On the day I attended Moyo’s home church, I witnessed them receiving a tithe equivalent to about US$200, but it was not yet the end of the month. Church leaders assured me they should receive four times that much the following Sunday, as their average monthly tithe had reached US$1,000. This amazing transition from a posture of feeling they could do little on their own to generating funds they can use for church planting has left the church with a new sense of purpose—at a time when the country of Zimbabwe is facing near total economic collapse.

What is the moral of this story? Moyo admitted that his own assumptions about what Zimbabwean Christians could do were mistaken. Furthermore, the realization that he and others could tithe even in harsh economic conditions came as a spiritual awakening. This awakening has spread to his church and beyond. His church is now experiencing the joy of giving to promote the gospel in their own region, with their own evangelists. The fact that they no longer need to ask outsiders to fund their work gives them a new sense of purpose, which in turn makes them better evangelists in a situation where few have hope. The church has become a beacon of light in dark times, as faith has produced fruit in giving and outreach.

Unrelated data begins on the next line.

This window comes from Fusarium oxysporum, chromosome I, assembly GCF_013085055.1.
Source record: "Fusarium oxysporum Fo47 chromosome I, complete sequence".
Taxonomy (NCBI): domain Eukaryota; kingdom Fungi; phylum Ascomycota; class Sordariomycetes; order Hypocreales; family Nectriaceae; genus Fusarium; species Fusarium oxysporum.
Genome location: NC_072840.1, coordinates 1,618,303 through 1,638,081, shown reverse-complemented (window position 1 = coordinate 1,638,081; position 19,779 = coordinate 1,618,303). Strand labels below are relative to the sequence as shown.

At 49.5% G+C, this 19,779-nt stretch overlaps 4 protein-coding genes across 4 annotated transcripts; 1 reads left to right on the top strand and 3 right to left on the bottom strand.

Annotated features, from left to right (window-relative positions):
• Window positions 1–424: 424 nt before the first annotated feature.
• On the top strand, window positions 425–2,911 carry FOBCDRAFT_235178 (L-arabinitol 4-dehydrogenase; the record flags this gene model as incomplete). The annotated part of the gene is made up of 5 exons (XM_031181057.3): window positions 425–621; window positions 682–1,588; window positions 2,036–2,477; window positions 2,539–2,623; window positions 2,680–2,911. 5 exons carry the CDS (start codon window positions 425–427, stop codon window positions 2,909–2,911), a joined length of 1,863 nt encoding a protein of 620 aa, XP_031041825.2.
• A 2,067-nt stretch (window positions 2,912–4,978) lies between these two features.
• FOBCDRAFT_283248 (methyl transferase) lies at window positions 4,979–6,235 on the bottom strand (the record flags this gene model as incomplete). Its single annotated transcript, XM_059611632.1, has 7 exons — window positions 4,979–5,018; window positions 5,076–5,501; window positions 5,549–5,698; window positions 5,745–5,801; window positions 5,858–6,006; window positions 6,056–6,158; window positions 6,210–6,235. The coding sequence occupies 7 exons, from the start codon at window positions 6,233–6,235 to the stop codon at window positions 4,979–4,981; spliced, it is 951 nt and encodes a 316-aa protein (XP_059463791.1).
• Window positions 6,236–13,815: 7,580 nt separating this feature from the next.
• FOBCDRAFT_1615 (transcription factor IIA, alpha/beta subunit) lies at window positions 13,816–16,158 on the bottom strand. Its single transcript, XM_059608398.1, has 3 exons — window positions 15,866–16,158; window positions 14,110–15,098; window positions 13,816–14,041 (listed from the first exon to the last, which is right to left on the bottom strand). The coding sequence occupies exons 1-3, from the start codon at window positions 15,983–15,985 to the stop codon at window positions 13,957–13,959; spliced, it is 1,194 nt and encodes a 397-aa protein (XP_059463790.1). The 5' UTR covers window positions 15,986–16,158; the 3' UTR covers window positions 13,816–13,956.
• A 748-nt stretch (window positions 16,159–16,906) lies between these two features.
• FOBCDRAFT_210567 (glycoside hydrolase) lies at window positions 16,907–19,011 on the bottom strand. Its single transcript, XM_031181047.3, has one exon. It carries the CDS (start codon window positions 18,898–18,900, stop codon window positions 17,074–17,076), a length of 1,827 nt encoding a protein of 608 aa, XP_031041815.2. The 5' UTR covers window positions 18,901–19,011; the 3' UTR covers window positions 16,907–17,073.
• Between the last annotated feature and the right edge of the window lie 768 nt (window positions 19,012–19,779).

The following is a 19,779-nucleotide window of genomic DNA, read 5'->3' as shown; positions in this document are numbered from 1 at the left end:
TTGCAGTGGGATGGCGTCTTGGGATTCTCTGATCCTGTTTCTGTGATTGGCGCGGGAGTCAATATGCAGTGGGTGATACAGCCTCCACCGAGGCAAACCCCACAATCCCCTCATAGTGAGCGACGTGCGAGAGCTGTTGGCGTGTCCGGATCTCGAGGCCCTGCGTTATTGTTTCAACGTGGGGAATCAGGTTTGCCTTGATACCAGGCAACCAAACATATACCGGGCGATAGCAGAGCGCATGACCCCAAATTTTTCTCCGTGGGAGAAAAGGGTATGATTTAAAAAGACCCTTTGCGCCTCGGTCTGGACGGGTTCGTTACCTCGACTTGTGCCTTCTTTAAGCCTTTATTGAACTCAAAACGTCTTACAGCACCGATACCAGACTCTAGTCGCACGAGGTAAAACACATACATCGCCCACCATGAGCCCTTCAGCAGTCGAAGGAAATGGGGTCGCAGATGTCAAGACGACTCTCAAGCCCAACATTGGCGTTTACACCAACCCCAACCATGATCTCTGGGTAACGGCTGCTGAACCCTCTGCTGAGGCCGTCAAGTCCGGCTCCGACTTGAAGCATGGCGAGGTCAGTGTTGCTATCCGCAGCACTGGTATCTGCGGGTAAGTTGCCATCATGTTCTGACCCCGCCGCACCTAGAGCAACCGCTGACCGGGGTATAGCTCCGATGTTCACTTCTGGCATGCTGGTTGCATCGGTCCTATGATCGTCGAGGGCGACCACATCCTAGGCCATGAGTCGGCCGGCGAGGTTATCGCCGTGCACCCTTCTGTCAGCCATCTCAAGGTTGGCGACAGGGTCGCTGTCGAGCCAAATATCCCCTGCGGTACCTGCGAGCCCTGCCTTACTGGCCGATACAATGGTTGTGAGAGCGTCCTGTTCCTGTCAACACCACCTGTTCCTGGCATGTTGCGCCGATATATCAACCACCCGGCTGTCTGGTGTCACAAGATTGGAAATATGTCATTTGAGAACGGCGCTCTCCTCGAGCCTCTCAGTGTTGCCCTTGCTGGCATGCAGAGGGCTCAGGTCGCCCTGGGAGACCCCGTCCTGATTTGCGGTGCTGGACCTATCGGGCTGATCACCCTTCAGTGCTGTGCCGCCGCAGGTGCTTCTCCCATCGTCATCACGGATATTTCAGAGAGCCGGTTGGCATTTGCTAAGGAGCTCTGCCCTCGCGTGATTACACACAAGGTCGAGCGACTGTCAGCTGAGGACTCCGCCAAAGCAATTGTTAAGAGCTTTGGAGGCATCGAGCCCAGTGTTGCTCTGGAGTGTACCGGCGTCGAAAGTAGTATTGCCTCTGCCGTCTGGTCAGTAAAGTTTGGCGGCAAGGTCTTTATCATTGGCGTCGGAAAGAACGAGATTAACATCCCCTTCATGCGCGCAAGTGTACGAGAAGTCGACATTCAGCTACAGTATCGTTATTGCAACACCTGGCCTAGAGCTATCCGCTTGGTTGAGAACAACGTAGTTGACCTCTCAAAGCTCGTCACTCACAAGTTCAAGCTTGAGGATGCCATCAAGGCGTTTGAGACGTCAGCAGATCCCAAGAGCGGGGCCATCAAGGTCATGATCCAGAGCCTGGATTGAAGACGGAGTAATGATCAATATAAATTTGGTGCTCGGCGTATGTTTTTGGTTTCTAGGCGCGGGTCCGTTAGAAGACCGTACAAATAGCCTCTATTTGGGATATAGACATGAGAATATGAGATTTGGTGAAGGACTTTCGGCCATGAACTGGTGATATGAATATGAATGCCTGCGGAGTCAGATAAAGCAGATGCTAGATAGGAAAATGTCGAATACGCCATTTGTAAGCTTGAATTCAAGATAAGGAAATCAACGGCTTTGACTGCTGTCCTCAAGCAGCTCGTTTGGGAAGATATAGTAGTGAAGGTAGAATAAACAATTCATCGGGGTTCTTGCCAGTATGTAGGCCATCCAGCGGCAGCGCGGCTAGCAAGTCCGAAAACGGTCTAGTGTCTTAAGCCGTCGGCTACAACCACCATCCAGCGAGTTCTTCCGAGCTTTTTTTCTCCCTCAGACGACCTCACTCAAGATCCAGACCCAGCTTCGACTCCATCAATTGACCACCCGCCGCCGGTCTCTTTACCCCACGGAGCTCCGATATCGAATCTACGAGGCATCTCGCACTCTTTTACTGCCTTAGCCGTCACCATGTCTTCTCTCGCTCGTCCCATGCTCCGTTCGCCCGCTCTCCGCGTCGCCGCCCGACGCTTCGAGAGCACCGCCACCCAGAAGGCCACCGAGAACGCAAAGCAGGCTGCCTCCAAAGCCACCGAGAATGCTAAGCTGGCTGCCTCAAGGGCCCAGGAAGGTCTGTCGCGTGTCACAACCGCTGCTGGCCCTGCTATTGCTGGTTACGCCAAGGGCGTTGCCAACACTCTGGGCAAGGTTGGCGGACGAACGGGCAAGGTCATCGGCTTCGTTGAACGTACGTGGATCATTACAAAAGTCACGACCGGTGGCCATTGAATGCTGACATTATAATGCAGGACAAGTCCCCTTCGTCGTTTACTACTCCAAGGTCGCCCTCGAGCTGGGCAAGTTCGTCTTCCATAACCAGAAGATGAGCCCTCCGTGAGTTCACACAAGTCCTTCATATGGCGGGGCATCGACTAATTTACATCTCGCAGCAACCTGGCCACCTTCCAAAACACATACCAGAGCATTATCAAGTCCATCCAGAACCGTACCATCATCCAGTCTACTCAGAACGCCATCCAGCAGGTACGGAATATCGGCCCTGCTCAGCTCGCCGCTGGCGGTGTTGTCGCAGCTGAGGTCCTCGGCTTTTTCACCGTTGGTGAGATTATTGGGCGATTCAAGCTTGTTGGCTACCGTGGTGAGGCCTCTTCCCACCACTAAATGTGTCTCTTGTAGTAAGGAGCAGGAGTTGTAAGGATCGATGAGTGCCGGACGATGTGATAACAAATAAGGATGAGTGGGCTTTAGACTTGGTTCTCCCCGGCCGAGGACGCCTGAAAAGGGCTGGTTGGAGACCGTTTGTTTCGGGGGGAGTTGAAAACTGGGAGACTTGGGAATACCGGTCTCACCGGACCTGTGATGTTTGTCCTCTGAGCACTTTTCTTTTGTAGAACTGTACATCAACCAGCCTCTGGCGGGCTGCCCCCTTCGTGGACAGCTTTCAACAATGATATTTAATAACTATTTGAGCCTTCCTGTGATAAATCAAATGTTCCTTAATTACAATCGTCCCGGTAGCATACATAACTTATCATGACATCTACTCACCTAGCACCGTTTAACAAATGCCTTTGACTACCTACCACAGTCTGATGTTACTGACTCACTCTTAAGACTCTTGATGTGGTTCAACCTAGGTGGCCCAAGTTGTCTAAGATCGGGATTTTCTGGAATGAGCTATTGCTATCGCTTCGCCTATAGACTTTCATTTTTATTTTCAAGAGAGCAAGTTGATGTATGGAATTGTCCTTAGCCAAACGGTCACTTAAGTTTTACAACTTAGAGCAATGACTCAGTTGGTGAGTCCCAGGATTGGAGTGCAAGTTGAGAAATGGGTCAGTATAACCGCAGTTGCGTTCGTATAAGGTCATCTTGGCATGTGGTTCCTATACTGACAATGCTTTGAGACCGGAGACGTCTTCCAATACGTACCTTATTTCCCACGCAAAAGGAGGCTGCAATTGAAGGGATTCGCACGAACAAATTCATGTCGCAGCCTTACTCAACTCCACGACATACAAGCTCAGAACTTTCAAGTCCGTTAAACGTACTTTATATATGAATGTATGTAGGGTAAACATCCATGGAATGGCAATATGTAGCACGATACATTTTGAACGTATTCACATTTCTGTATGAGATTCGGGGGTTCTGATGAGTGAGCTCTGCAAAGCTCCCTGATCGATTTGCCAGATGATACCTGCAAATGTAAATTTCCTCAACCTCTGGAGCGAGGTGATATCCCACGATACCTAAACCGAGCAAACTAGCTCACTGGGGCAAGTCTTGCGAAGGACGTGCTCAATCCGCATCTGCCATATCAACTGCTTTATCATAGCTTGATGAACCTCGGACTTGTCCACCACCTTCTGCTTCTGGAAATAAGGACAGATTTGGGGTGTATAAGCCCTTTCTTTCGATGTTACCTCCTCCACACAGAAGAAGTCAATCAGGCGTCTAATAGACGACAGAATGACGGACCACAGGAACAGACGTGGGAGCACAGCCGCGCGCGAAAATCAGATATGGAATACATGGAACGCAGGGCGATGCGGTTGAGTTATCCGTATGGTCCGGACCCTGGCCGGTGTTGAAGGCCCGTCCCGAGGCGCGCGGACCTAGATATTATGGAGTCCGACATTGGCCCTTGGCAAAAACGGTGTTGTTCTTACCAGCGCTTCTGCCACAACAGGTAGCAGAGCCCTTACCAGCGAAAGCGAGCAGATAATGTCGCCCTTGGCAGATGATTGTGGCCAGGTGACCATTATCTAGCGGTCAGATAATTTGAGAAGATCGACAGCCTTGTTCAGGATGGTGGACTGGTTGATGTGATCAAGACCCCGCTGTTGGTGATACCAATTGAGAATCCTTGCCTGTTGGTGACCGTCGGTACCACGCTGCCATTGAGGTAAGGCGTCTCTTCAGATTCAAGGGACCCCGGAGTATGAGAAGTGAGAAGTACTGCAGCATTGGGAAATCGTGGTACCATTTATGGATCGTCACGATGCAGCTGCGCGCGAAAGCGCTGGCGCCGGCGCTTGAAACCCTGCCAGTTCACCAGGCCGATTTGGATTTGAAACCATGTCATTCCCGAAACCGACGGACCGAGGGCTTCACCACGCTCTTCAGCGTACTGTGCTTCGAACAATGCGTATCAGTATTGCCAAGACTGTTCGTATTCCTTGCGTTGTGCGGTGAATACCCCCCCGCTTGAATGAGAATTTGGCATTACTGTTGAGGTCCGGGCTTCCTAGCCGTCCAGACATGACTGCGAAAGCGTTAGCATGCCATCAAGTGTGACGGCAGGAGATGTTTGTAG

The common assumption that churches in developing countries must continue to receive outside help must increasingly be challenged. That approach ends up being destructive even though, to some, it sounds both logical and compassionate. Nobody would have thought that Zimbabwean churches could become self-supporting now, but it is happening simply because a former missionary had the courage to question assumptions based on dependency being the normal state of affairs. If Zimbabwean Christians can support their own pastors and evangelists, expanding their outreach during a severe economic crisis, then God gets the glory and the truth of God’s word is revealed afresh: “My grace is sufficient for you, for my power is made perfect in weakness” (2 Cor. 12:9).


Robert Reese was a missionary in Zimbabwe for over twenty years. He is now a consultant with World Mission Associates in Lancaster, Pennsylvania.

Copyright © 2007 Evangelism and Missions Information Service (EMIS). All rights reserved. Not to be reproduced or copied in any form without written permission from EMIS.